Local varieties of the Mahabharata, are significantly more free in their depiction of the awe-inspiring characters of the legendary epic. Characters like Duryodhana and Karna, addressed in regrettable terms as 'evil' powers, find a more nuanced and less one-sided space in the local Tamil renditions.
This is particularly valid for the female heroes in the legendary epic like Draupadi, Gandhari, and Karna's wife, Ponnaruvi. Ponnaruvi's name is never mentioned in the original version which discusses Vrushali (the daughter of Duryodhana's charioteer) as Karna's partner. Rather than the low societal position of Vrushali, in the Tamil version of Karna's life, Ponnaruvi is supposed to be of illustrious character, a Kalinga princess. The accessibility of books in the Madras Presidency over the nineteenth century carried the Mahabharata to ordinary people, all kinds of people.
Inexpensively valued famous old stories called 'gujili' writing (which alludes to Gujarati vendors) entered the market, acquiring another readership, particularly among women fans. Portions of Tamil Mahabharata, with augmentations and introductions, or even past both, with absolutely new heroes, changed the comprehension of characters from the Mahabharata, bringing into the center the so-called evil characters and the aggressors in war, unconventional women who were either from the shadows of the epic or outside it through and through.
In the Tamil variants of the Mahabharata, one finds a re-creation of the legendary women who at times do not get any limelight in the other versions, such as Draupadi, and the characters who do not shine in the epic, such as Alli Arasani, even though she most likely manifests in the Sanskrit version as Chitrangada. The myths surroundings female warrior monarchs like Alli, Pavzhakkodi, snake princess Ulupi and the Lord Shiva worshiper, Minnoliyal, and their union with Arjuna, a main hero of the Mahabharata, break the central story of the extraordinary epic, bringing the all-important focal figures who are entirely missing in the mainstream version of the Mahabharata (Vyasa's Mahabharata). Songs like Ponnaruvi Masakkai, Karna Moksham, and Karnamaharajan Chandai make us take notice of the story of Karna's wife, Ponnaruvi whose hatred of her supposed 'low-status' husband and her undesirable pregnancy, brings into sharp center issues of both position and class.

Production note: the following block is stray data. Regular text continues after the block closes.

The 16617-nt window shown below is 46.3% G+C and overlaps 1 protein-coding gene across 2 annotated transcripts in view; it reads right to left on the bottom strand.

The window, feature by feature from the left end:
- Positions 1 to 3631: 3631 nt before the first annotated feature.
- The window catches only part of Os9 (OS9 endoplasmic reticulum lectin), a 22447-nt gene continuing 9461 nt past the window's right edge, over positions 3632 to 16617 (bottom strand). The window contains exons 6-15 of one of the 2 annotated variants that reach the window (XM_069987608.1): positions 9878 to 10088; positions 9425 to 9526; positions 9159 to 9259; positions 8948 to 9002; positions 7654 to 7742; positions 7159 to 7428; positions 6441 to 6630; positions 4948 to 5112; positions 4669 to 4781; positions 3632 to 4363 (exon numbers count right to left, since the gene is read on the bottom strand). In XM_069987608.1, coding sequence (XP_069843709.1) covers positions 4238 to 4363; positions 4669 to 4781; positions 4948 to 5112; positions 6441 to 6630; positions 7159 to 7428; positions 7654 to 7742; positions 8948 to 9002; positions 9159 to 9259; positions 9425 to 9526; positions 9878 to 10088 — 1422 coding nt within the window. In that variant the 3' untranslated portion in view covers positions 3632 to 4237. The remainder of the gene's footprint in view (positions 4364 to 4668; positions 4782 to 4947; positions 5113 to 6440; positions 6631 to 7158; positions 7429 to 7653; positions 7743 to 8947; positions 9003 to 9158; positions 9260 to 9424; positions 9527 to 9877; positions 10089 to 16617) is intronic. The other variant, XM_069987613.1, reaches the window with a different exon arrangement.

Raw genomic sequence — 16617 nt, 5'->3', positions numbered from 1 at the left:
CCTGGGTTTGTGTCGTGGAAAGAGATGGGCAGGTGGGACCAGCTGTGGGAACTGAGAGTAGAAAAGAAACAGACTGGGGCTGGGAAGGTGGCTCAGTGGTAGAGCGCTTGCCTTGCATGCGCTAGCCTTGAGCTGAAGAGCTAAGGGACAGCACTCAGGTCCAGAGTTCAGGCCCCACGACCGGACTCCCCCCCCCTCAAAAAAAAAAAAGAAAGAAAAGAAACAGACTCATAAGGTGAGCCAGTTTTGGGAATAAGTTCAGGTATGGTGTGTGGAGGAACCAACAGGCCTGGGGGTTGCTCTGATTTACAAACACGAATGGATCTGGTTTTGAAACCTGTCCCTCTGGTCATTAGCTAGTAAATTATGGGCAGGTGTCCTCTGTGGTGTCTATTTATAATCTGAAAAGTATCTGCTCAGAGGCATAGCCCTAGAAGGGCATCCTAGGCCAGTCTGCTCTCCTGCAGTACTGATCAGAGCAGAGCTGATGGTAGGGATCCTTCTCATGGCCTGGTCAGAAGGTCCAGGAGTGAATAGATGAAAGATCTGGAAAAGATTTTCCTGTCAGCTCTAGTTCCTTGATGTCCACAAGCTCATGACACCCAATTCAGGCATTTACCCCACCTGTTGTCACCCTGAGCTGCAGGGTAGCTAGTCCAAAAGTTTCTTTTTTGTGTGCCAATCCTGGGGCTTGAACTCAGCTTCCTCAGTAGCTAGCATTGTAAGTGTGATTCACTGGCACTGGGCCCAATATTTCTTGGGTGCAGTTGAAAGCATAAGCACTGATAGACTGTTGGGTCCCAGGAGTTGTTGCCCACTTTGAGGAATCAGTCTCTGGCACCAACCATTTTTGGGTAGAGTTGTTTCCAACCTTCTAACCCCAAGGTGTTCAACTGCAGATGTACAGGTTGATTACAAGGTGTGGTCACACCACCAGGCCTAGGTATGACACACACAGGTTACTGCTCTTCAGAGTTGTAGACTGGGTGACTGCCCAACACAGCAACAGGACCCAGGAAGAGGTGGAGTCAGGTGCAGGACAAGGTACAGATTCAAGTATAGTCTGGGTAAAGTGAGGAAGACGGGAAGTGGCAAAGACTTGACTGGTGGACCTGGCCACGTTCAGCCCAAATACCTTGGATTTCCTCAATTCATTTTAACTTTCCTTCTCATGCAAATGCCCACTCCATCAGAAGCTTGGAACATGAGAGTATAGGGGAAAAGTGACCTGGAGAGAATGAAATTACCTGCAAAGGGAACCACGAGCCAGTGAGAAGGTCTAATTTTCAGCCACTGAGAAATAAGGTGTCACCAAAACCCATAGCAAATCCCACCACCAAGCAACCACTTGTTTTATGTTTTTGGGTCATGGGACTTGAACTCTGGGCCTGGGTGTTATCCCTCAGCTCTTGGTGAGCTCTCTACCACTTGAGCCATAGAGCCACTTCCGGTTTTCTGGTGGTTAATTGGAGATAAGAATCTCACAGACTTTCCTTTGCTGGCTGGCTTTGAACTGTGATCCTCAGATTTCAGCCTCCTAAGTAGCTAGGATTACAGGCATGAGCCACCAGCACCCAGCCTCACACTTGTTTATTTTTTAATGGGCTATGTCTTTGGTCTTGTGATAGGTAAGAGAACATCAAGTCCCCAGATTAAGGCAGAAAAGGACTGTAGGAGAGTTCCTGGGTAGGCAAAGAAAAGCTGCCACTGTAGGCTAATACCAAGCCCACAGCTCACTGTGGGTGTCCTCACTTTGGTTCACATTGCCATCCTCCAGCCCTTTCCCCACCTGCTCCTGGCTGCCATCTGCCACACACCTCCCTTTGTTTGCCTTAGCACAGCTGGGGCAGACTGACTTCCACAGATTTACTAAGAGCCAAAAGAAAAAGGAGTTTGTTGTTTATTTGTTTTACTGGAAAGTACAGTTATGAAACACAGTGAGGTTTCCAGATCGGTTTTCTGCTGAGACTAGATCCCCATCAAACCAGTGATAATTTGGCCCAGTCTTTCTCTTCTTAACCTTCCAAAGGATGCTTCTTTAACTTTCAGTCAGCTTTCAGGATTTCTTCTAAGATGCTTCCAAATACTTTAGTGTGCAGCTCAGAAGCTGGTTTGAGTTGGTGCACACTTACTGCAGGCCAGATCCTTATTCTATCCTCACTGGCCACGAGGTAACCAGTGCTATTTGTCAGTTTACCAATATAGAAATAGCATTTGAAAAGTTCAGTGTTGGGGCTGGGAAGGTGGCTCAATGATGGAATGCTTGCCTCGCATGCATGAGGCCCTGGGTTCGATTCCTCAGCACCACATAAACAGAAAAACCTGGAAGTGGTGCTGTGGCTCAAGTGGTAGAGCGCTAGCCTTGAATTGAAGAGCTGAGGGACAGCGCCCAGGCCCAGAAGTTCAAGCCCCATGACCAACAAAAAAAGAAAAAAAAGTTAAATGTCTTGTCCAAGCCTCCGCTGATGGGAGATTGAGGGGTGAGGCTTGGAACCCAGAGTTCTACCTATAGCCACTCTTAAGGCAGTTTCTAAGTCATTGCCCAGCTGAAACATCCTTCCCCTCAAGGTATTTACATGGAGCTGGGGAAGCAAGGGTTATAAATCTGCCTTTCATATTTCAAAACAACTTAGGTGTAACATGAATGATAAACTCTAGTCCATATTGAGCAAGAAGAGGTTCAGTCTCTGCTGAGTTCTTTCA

Karna, before his demise on the seventeenth day of the Kurukshetra war, uncovers the mystery of his introduction to the world, transforming her shock into lament. These segmented stories can thusly be said to comprise huge provincial variations of a legendary epic like Mahabharata, regardless of whether they genuinely comprise counter-accounts or become at par with the male-centric standard.
Significance of the Mahabharata
The Mahabharata is an essential wellspring of knowledge on the improvement of Hinduism between 400 BCE and 200 CE and is viewed by Hindus as both a text about dharma (Hindu moral regulation) and a set of experiences (itihasa, in a real sense "that occurred"). The local variations of the great epic are a great source to understand how perspectives prefer in a country as large as India, and also significantly contribute to a feminist reading of the various portions of the great epic. The Mahabharata instructs us that assuming we regard dharma, it will regard us, assuming we follow dharma, it will follow us and on the off chance that we are loyal to our dharma, dharma will forever be by our side.
Q1. Who composed the Tamil version of Mahabharata?
Medieval poet of the Tamil land, Perundevanar translated Mahabharata into Tamil. He was popularly called Baratham Paadiya Perundevanar. Bharatha Venda was presented by this Tamil writer. It is a 12,000-section Tamil work over the epic of the incredible Mahabharata.
Q2. Where is Kurukshetra from the Mahabharata located now?
Kurukshetra is a part of the state of Haryana in India. It is popularly known as the “Land of Bhagavad Gita” and “Realm of Duty (Dharmakshetra)”.
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